Cruising the high C’s

Forget your troubles and set sail with Royal Caribbean’s BRAVO Cruise of the Performing Arts. As Jo Litson discovers, it’s a wonderfully relaxing way to indulge in an almost endless supply of music and food, not to mention some tropical island bliss.

January 17, 2019
CD and Other Review

Review: Ballads of the Pleasant Life (Peter Coleman-Wright, Nexas Quartet)

Australians can thank comic genius Barry Humphries for the revival of interest in songs from the interwar Weimar Republic in Germany. As a young man he trawled Melbourne’s used bookshops and found a collection of scores from composers such as Kurt Weill, Franz Schreker, Hanns Eisler and Alexander von Zemlinsky, among others – all of them obscure names (apart from Weill, thanks to Louis Armstrong’s then recent version of Mack The Knife). The discovery sparked a lifelong passion, so much so that he put on a Weimar show with “kamikaze” cabaret star Meow Meow and the Australian Chamber Orchestra a few seasons back. More recently, several classical artists have turned their attention to this period in music history and the composers that either went into exile across the world or died in the Nazi death camps. Now it’s the turn of Australian baritone Peter Coleman-Wright and the excellent Nexas saxophone quartet with Ballads of the Pleasant Life on ABC Classics. There’s a good smattering of Weill, including favourites September Song, Mack the Knife and the ballad that gives the album its title, but the real finds are the political and work songs of Eisler and Zemlinsky and, a little pearl,…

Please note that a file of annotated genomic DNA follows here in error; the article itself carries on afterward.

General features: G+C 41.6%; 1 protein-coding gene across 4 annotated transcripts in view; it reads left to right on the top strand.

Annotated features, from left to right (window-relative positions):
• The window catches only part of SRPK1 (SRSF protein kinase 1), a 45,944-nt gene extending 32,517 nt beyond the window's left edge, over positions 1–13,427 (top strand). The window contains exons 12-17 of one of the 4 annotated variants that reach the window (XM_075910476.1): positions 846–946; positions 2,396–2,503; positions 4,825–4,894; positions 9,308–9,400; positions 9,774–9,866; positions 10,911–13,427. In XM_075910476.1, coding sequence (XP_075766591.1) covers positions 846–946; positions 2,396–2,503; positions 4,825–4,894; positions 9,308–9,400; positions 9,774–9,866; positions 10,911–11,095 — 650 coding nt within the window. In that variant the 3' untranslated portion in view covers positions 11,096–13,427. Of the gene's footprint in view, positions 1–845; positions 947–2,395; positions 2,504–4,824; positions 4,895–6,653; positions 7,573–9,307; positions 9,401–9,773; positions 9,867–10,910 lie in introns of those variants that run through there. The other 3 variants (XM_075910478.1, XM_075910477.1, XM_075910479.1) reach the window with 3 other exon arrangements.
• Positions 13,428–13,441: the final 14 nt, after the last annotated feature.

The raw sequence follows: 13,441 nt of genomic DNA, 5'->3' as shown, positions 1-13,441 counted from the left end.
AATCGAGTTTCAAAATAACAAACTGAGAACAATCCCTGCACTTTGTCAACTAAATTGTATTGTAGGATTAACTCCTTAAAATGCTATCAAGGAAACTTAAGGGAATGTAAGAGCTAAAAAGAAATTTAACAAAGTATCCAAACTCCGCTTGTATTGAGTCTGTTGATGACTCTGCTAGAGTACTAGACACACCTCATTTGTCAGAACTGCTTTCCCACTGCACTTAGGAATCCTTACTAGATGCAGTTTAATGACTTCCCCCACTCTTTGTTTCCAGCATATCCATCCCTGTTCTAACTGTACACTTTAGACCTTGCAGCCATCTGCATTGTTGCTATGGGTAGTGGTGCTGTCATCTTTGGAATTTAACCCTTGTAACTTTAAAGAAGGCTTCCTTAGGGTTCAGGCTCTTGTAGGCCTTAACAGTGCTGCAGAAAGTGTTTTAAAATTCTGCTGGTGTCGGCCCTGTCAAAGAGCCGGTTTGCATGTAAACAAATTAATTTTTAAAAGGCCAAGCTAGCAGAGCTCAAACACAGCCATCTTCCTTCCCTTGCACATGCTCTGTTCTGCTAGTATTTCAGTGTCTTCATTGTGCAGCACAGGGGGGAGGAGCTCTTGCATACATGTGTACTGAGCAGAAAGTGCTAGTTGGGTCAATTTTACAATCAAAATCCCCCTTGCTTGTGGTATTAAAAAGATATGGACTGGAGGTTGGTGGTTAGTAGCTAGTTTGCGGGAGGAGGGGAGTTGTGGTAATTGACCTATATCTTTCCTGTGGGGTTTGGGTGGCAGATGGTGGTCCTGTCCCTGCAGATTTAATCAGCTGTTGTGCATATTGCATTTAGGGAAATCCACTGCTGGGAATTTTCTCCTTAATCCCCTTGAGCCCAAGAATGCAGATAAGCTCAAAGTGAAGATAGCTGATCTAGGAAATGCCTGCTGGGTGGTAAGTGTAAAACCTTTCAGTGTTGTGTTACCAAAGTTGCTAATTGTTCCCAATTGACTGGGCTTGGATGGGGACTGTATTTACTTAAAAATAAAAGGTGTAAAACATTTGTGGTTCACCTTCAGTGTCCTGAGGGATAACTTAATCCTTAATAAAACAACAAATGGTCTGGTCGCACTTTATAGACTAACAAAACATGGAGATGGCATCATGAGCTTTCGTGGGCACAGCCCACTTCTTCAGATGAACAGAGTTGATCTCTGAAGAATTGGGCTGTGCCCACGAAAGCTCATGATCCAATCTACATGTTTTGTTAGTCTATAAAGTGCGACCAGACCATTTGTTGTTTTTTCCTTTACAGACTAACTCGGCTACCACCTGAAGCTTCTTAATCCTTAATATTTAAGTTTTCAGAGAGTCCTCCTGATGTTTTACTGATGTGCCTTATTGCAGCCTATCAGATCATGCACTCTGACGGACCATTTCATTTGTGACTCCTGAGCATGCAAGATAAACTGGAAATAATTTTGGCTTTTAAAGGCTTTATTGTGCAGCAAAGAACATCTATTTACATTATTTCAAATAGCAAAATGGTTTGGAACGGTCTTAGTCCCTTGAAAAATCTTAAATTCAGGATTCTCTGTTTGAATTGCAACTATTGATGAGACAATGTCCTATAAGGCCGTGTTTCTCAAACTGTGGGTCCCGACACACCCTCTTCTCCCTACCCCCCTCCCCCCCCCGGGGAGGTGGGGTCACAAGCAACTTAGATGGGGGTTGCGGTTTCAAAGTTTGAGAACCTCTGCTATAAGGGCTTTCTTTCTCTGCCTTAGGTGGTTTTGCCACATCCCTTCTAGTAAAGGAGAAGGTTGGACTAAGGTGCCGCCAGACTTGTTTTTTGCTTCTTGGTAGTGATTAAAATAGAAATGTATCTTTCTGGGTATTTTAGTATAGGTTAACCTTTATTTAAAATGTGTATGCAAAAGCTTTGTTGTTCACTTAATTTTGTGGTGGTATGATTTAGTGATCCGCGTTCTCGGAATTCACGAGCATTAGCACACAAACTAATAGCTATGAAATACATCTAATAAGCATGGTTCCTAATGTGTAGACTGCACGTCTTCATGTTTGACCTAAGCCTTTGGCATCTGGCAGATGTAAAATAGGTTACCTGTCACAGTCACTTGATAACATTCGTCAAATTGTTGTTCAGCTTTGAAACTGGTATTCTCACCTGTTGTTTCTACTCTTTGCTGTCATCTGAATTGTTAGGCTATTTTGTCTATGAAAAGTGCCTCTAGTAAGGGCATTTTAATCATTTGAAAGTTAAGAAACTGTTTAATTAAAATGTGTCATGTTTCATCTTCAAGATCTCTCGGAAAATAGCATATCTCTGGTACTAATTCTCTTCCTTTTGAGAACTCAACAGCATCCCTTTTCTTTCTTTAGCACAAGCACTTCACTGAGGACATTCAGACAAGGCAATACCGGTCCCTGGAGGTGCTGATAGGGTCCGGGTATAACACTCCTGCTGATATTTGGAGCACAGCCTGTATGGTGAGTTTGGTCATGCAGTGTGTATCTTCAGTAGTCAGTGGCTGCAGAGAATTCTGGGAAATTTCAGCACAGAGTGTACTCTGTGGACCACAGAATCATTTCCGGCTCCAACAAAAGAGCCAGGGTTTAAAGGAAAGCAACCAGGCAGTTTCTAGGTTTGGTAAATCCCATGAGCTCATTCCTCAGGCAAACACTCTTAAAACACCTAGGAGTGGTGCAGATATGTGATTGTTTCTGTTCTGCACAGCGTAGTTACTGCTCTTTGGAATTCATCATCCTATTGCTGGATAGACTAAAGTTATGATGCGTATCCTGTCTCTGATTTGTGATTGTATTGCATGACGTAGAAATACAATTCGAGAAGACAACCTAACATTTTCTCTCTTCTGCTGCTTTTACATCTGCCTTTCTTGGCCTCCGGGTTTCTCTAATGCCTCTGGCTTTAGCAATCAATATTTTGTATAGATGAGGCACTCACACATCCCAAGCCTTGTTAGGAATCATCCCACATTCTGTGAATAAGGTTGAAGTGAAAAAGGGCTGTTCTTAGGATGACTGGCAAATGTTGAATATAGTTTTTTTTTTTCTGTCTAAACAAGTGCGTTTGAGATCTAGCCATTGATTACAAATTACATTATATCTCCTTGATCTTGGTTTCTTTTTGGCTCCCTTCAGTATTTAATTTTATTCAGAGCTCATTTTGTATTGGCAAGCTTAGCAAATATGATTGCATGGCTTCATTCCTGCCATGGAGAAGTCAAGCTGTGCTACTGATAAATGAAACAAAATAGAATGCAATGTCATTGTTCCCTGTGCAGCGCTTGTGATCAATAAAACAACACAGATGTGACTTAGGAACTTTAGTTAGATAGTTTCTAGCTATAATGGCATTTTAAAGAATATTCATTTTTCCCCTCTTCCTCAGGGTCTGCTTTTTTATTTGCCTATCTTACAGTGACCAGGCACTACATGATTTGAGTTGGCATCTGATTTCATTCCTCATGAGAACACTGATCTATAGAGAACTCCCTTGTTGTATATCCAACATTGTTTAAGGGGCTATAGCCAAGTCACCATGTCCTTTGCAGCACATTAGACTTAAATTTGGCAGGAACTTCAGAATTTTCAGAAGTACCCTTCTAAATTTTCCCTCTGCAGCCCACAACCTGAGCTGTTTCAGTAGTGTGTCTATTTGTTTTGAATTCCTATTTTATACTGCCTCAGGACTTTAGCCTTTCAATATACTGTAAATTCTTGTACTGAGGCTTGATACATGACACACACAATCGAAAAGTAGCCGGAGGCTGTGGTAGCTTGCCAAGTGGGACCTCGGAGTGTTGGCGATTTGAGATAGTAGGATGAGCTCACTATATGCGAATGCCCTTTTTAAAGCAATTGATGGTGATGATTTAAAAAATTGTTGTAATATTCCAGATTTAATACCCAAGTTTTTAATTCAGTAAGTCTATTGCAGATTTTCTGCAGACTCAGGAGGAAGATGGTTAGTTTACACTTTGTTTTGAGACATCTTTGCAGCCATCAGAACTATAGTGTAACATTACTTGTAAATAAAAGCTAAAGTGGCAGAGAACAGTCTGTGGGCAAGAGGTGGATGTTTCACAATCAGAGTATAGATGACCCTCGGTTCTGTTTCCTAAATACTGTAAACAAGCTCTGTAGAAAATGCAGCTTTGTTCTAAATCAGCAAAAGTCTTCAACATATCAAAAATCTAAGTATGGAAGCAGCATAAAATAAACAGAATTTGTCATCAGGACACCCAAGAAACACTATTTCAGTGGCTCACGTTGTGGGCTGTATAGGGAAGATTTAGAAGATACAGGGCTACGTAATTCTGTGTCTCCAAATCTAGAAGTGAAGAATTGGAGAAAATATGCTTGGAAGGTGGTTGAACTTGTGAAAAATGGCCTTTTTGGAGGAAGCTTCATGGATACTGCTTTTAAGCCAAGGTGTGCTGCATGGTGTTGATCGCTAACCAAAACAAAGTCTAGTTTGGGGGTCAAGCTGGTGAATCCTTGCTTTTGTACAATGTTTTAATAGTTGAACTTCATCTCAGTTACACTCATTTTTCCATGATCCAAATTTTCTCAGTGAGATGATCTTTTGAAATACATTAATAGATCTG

September 29, 2017